Text Box: Thursday, June 18, 2009
Text Box: Wedding and Social Invitations and Accessories

Event Creations-USA Phone: 412.744.4473  Fax: 412.704.7532 Email: info@eventcreationsusa.com

Text Box: Money: 
There are no longer any hard and fast rules as to who pays for what. Unlike a decade ago, the lines are no longer so rigidly drawn. The burden of paying for the wedding has shifted in recent years from the shoulders of the father of the bride, to include the groom's family.  Also, with many couples marrying later and having money of their own, they are sharing in the expenses.

Working out a budget for your wedding is one of the first things that should be done once the date is set. You consider all of the following: 
Will the ceremony be formal, semiformal or informal?  A formal wedding, of course, will be the most expensive and the informal, the least. Nothing is set in concrete.  

Tipping:
Tipping has always been a personal expression of gratitude for service given and appreciated. The question of tipping those persons responsible for assisting you in your wedding planning is one of obvious importance and concern.
Gratuities are almost always added into the final bill, whether you have hired a private catering company or are using one of the finest hotel facilities.  The question has been asked, "Is it proper to tip the servers, when I have already paid a gratuity in my contracted price?"  The answer is, of course,  "tipping has always been a personal expression of gratitude for service given and appreciated."  For instance, if a particular server has spent his evening providing you service, over and above your expectations, and you choose to give that individual a "tip," that choice is entirely up to you. It should be given for extra special services only. It is not required, as the gratuity has, as noted, already been paid.  The customary amount would be up to 15%.
Others falling into the above category, include catering managers, hotel banquet managers, waiters, waitresses, bartenders and bridal consultants. Tipping a hostess or captain would fall in the 1% to 2% range. Remember, this has already been added to your final bill and additional tipping is just that. Additional tipping!

Coat Room Attendants: 
It is customary to give fifty cents per guest. However, it may be to your advantage to arrange for a flat fee prior to the event. 

Limousine Driver: 
A tip of 15% is the appropriate amount to be given to your limo driver.  Be sure to read your contract, as the tip has often already been added into the final bill.

Florists, Photographers, Bakers, Musicians: 
Tipping only for extra special services, up to 15%.

Civil Ceremony Officials: (Judge, Justice of the Peace, City Clerk) 
In years gone by, it was considered improper to "ask" a set fee for services rendered. However, today, you may find a "suggested" donation for those in public service. In a recent survey, it was found the average gratuity was between $50 and $75.  If travel is involved, an additional gratuity is expected.

Clergymen, Rabbis, Priests: 
No less than a $75 donation is considered proper and it is rare to find anyone giving less than a $100 gratuity for the wedding officiate.   This donation should be given to the best man prior to the ceremony. Following the proceedings, he will then give it to the officiate. If travel is involved, an additional gratuity is appreciated.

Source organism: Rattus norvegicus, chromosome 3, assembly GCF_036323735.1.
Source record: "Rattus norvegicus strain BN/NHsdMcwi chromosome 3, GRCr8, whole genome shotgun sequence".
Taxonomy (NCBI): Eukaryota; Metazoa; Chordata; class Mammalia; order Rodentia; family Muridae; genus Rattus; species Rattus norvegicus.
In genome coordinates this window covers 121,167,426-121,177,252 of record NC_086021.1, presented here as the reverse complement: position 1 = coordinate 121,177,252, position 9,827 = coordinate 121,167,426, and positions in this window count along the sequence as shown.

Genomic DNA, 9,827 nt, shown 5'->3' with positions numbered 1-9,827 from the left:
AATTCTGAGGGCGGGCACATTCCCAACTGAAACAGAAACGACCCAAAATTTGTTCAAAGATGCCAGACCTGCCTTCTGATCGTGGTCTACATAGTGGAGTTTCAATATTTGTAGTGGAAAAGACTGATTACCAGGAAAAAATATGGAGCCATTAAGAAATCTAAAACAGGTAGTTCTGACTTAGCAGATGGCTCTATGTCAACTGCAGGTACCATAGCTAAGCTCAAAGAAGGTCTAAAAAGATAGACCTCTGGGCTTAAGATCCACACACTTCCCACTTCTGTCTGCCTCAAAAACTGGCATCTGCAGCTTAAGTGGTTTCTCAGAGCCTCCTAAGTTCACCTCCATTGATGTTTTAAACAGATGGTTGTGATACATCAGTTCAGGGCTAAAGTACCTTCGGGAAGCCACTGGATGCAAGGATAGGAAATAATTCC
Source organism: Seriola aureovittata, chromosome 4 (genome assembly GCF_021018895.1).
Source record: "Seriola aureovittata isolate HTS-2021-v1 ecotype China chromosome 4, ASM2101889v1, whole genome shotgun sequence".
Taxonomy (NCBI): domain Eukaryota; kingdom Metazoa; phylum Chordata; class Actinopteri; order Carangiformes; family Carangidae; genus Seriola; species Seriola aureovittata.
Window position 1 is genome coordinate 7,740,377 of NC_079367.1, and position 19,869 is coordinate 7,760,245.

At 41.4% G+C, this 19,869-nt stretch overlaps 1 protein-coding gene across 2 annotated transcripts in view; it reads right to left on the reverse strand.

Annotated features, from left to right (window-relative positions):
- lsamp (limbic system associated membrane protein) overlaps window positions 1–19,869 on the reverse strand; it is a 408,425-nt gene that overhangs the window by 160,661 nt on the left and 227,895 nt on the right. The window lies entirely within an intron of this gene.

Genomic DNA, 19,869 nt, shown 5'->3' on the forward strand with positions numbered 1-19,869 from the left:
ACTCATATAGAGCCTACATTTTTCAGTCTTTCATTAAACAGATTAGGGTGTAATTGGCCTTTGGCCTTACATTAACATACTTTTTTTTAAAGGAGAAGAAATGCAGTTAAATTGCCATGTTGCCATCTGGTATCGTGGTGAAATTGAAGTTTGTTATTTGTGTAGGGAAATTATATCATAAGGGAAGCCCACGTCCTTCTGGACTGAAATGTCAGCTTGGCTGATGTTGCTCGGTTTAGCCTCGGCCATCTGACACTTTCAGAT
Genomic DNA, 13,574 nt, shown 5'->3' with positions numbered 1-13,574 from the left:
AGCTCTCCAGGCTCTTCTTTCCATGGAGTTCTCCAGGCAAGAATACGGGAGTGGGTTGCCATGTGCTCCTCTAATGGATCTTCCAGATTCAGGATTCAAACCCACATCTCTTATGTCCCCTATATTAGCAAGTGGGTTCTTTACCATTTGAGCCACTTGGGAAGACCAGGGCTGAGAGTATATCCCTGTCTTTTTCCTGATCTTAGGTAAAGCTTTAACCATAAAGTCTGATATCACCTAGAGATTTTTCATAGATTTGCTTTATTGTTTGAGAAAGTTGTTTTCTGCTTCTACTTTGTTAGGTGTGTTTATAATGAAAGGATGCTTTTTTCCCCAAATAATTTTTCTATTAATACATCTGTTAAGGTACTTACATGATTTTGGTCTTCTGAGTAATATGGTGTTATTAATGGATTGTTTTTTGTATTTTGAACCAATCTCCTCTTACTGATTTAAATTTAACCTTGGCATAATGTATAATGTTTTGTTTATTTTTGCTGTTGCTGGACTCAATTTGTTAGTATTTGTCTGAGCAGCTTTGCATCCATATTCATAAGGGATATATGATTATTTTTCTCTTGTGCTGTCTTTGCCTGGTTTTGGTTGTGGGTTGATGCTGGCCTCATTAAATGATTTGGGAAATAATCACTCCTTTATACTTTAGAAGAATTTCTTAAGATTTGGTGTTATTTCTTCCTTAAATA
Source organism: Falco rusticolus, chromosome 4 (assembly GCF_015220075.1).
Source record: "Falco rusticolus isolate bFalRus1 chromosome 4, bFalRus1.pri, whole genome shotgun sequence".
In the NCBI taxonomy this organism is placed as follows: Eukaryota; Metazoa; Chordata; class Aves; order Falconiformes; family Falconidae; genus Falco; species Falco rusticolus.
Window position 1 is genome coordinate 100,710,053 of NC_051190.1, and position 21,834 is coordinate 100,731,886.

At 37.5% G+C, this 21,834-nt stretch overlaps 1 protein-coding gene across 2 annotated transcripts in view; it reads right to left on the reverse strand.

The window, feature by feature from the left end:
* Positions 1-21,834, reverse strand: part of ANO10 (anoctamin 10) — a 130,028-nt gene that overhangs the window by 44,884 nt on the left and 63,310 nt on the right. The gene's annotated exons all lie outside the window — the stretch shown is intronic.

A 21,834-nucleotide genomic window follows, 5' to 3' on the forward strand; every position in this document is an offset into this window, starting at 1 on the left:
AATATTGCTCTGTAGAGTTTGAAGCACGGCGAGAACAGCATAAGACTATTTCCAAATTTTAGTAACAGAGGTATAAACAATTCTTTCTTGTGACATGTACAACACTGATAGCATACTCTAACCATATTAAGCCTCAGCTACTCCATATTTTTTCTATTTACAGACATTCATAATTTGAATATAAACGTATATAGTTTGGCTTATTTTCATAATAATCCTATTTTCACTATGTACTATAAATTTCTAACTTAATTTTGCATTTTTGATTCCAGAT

Organist and Musician: 
Fees for church organists and musicians are often included in the rental fee for the church.  When this is not the case, a gratuity of no less than $35 is appropriate, but in a recent survey, the average was $50 for each person. When the organist and musician (soloist) are close friends of the couple or family, the gratuity averaged $75.

The Wedding Dance:
Dancing at your reception is a lovely way to bring an air of elegance and family togetherness.  Traditionally, the bride and groom will be the first to dance as their special song is played softly. Lights dimmed low create a romantic atmosphere.
As the music continues to play, the father of the bride will cut in on the groom and dance with his daughter. The groom asks the bride's mother to join him in a dance and together they grace the dance floor.
The groom's father then cuts in on the bride's father and dances with the bride himself. The bride's father will then cut in on the groom and dance with his wife.
The groom will then ask his mother to dance. Following this, the parents exchange dances with the other couple.
The best man then comes out to ask the bride to dance and the groom will dance with the maid or matron of honor. Finally, the entire wedding party, ushers and bridesmaids join in the festivities. Once the entire bridal party and their parents are on the dance floor, the other guests are invited to dance.
The "money dance" originated as a custom in Poland, and is a popular tradition found celebrated in the weddings of today. It takes place sometime after the first dance and is usually announced by the DJ. It is customary for the best man to begin dancing with the bride, pinning money onto her gown or putting it into a satin bag carried by the bride, especially for the money dance.  A newer rendition of this money dance includes bridesmaids and other ladies dancing with the groom, pinning money on his lapel.



Text Box: Event Creations-USA
Phone: 412-744-4473
Fax: 412-704-7532
E-mail: info@eventcreationsusa.com
www.eventcreationsusa.com
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